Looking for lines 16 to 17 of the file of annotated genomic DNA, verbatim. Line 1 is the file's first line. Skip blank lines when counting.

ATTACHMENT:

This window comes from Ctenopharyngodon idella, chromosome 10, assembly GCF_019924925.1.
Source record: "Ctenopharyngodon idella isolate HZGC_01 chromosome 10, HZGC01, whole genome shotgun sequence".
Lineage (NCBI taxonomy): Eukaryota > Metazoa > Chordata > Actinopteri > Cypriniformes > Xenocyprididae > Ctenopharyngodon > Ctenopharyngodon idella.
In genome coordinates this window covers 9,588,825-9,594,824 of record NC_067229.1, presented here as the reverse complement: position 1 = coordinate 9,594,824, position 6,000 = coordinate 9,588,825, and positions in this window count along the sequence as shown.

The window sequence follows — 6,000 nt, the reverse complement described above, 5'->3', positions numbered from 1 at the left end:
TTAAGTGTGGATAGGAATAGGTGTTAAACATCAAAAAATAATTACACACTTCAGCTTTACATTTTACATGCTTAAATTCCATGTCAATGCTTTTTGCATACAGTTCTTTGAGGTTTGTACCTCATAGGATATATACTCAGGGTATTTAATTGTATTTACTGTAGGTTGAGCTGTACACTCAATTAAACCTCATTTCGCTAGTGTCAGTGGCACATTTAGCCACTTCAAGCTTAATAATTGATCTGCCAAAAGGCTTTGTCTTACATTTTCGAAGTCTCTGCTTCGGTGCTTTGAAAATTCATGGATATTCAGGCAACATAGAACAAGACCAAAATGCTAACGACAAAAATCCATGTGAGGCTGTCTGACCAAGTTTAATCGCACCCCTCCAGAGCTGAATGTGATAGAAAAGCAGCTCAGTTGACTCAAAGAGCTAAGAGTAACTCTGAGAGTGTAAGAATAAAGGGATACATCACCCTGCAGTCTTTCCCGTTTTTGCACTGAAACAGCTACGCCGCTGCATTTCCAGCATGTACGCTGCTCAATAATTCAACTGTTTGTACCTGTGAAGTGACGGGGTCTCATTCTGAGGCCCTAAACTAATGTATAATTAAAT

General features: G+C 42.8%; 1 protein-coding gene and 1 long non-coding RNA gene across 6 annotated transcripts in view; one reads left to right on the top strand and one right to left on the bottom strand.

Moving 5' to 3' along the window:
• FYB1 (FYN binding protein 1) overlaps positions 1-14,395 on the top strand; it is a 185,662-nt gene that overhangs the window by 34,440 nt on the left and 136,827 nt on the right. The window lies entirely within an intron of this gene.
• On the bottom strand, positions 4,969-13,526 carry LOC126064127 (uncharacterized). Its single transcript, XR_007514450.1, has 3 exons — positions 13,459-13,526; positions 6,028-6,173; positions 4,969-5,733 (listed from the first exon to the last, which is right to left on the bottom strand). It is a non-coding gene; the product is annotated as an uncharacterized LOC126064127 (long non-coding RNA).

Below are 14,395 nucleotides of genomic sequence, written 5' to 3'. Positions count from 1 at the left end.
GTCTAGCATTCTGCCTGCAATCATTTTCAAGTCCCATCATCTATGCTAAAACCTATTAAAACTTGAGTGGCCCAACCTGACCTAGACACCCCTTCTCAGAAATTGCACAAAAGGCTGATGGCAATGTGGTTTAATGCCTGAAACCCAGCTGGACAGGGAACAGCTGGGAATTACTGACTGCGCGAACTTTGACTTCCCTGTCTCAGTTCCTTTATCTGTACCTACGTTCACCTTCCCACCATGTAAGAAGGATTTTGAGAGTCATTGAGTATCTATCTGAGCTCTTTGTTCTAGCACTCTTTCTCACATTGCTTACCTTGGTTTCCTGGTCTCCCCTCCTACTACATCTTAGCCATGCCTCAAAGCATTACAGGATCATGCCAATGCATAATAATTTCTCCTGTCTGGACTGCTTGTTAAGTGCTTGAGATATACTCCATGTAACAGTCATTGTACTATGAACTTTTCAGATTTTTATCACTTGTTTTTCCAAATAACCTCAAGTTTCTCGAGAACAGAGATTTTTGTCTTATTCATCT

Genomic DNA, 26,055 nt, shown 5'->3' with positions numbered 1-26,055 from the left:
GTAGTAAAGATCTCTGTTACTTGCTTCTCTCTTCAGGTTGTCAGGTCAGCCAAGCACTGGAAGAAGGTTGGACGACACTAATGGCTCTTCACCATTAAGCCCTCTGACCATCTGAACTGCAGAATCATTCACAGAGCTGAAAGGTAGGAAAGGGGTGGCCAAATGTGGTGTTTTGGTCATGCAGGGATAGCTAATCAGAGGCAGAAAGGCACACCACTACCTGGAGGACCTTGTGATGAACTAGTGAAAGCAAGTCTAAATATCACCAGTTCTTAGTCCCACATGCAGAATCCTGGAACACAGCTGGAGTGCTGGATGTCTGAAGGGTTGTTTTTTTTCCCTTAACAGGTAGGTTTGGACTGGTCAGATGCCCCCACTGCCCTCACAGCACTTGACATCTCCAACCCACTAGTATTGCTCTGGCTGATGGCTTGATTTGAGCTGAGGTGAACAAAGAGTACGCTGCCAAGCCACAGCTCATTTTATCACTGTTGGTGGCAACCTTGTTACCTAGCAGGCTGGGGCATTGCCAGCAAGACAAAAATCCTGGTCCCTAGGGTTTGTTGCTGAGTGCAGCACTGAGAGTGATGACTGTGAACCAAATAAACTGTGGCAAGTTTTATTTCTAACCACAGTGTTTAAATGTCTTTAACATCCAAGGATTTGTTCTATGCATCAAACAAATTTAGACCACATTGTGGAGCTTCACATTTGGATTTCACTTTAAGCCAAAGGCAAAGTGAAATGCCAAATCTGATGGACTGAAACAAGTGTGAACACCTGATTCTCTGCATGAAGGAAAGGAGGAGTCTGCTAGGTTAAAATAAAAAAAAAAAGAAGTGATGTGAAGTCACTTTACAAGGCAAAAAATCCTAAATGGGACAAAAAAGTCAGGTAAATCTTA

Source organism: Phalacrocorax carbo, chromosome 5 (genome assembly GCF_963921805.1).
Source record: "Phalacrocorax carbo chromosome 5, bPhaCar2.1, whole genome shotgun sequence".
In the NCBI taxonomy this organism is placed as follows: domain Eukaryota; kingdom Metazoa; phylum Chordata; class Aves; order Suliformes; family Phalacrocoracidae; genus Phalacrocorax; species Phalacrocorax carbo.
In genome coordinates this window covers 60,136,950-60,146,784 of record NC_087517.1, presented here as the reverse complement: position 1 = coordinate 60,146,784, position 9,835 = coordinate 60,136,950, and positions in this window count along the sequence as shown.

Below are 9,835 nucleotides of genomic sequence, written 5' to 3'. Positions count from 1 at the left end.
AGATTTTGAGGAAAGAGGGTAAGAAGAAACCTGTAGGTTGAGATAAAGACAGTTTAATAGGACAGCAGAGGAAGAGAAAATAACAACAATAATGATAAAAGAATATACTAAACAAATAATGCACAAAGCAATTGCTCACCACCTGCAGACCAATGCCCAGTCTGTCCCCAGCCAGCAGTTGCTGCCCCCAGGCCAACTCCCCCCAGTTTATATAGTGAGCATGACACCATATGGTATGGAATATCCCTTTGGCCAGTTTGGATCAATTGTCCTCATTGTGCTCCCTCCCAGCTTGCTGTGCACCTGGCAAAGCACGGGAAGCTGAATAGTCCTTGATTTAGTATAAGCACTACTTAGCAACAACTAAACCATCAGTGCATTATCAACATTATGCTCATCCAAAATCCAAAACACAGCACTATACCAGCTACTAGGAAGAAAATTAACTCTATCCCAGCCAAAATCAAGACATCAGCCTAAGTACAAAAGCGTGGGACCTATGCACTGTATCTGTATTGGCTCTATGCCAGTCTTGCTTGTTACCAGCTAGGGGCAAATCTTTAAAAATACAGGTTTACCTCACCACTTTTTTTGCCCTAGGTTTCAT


Source record: "Phalacrocorax carbo chromosome 5, bPhaCar2.1, whole genome shotgun sequence".
In the NCBI taxonomy this organism is placed as follows: domain Eukaryota; kingdom Metazoa; phylum Chordata; class Aves; order Suliformes; family Phalacrocoracidae; genus Phalacrocorax; species Phalacrocorax carbo.